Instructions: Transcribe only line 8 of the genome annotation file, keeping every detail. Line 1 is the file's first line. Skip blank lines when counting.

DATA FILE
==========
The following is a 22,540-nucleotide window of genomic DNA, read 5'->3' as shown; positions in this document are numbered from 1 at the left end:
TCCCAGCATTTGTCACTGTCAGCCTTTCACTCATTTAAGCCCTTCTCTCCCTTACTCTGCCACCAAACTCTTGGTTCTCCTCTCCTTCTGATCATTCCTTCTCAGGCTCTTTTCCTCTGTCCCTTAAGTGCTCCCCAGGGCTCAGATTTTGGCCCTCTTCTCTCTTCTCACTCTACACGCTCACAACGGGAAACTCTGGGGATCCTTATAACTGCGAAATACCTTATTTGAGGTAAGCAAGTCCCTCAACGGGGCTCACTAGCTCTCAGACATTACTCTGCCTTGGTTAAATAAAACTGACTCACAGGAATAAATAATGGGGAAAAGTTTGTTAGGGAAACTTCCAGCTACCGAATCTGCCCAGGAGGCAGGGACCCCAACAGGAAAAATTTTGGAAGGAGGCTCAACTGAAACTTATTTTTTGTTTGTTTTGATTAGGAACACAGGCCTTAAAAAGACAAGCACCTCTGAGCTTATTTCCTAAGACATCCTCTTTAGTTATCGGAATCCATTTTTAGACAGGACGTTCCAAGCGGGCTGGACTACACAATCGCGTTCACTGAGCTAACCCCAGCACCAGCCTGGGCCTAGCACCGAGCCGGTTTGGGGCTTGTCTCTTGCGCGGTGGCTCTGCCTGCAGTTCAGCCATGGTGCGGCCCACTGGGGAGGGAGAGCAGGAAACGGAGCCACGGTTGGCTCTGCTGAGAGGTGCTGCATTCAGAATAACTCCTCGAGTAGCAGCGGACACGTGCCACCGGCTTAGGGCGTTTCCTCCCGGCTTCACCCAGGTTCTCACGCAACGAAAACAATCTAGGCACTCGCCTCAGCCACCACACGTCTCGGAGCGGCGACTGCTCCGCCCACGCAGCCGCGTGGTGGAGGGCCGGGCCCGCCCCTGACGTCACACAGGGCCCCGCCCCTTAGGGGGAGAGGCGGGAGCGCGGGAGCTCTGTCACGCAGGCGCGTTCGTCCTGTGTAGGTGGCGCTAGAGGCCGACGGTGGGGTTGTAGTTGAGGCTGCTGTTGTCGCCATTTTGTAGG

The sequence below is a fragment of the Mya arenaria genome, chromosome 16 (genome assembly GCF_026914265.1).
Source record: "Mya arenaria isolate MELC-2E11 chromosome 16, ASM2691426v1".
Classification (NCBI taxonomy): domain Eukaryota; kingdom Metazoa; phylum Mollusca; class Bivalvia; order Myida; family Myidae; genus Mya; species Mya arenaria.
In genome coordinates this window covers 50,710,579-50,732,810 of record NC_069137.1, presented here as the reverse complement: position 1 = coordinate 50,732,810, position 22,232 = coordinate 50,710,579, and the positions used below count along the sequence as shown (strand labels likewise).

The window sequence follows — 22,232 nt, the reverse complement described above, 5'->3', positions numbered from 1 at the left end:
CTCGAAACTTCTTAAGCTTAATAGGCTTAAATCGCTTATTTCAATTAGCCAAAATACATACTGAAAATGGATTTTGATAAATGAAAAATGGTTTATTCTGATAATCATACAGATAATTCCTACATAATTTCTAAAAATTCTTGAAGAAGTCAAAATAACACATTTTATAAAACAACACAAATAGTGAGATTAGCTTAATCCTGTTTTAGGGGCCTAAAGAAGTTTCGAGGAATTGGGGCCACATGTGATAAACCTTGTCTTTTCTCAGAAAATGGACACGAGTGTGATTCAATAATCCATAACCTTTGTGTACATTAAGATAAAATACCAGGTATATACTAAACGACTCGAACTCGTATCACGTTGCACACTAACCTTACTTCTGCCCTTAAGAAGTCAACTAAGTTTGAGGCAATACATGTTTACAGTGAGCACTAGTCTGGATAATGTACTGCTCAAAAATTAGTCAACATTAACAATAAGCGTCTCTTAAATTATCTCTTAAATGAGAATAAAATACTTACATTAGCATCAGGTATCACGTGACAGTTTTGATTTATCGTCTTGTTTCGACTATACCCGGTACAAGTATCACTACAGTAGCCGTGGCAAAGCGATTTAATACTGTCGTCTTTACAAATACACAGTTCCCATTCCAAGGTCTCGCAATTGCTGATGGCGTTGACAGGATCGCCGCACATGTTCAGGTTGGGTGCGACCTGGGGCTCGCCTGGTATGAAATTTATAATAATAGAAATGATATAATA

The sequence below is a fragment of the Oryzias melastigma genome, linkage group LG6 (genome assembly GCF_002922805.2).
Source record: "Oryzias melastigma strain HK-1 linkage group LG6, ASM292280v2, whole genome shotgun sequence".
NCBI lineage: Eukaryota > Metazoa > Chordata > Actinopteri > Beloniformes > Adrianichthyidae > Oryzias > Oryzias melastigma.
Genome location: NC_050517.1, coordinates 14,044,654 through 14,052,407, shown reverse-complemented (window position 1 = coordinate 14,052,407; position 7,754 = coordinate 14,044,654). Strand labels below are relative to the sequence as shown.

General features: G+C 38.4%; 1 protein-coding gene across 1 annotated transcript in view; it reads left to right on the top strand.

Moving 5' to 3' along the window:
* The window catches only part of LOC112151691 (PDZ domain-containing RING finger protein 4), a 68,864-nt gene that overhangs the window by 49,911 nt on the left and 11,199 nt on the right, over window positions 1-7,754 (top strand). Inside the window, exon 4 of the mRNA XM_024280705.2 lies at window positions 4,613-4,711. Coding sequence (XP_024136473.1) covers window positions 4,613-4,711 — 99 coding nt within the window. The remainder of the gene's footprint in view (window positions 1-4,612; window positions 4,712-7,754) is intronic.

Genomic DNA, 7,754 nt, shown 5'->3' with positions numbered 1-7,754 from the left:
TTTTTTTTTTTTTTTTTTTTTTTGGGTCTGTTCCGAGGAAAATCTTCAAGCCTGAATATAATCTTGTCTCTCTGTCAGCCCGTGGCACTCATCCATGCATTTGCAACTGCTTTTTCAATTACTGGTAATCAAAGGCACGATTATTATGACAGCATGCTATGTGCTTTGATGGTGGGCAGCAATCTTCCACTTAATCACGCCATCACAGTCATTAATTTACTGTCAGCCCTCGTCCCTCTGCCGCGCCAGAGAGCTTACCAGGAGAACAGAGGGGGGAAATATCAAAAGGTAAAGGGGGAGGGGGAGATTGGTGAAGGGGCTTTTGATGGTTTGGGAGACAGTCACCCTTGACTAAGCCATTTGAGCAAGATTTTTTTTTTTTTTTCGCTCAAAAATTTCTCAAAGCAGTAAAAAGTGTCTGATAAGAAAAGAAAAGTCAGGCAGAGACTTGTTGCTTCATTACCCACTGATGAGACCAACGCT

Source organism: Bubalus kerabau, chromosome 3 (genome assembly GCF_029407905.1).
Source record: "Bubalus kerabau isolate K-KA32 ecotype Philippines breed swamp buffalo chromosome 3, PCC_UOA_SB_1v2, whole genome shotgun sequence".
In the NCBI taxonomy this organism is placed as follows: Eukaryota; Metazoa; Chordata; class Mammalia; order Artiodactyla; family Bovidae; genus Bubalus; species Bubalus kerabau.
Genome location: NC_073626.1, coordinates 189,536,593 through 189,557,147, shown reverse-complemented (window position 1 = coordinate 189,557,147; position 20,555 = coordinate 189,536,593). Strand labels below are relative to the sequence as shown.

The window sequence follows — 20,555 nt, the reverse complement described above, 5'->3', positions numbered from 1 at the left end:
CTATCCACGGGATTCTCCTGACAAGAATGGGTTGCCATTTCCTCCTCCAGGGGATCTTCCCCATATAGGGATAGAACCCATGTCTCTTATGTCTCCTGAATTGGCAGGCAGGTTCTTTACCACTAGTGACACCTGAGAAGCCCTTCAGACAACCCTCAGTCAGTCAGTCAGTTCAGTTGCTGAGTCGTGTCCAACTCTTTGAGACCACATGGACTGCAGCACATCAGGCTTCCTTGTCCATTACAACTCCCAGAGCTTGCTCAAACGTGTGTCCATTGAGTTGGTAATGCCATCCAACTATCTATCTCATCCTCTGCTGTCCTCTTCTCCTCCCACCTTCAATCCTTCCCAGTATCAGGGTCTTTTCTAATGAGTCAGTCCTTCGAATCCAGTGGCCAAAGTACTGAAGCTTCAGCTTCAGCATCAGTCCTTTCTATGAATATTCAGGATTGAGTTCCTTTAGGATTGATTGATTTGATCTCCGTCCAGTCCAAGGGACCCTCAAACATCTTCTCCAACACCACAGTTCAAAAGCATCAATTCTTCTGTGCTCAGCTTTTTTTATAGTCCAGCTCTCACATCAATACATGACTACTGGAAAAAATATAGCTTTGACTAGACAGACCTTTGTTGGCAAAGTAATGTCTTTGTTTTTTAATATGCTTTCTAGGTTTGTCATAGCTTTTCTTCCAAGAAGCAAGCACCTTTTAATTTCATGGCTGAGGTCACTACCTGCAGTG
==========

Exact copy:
CTCGAAACTTCTTAAGCTTAATAGGCTTAAATCGCTTATTTCAATTAGCCAAAATACATACTGAAAATGGATTTTGATAAATGAAAAATGGTTTATTCTGATAATCATACAGATAATTCCTACATAATTTCTAAAAATTCTTGAAGAAGTCAAAATAACACATTTTATAAAACAACACAAATAGTGAGATTAGCTTAATCCTGTTTTAGGGGCCTAAAGAAGTTTCGAGGAATTGGGGCCACATGTGATAAACCTTGTCTTTTCTCAGAAAATGGACACGAGTGTGATTCAATAATCCATAACCTTTGTGTACATTAAGATAAAATACCAGGTATATACTAAACGACTCGAACTCGTATCACGTTGCACACTAACCTTACTTCTGCCCTTAAGAAGTCAACTAAGTTTGAGGCAATACATGTTTACAGTGAGCACTAGTCTGGATAATGTACTGCTCAAAAATTAGTCAACATTAACAATAAGCGTCTCTTAAATTATCTCTTAAATGAGAATAAAATACTTACATTAGCATCAGGTATCACGTGACAGTTTTGATTTATCGTCTTGTTTCGACTATACCCGGTACAAGTATCACTACAGTAGCCGTGGCAAAGCGATTTAATACTGTCGTCTTTACAAATACACAGTTCCCATTCCAAGGTCTCGCAATTGCTGATGGCGTTGACAGGATCGCCGCACATGTTCAGGTTGGGTGCGACCTGGGGCTCGCCTGGTATGAAATTTATAATAATAGAAATGATATAATA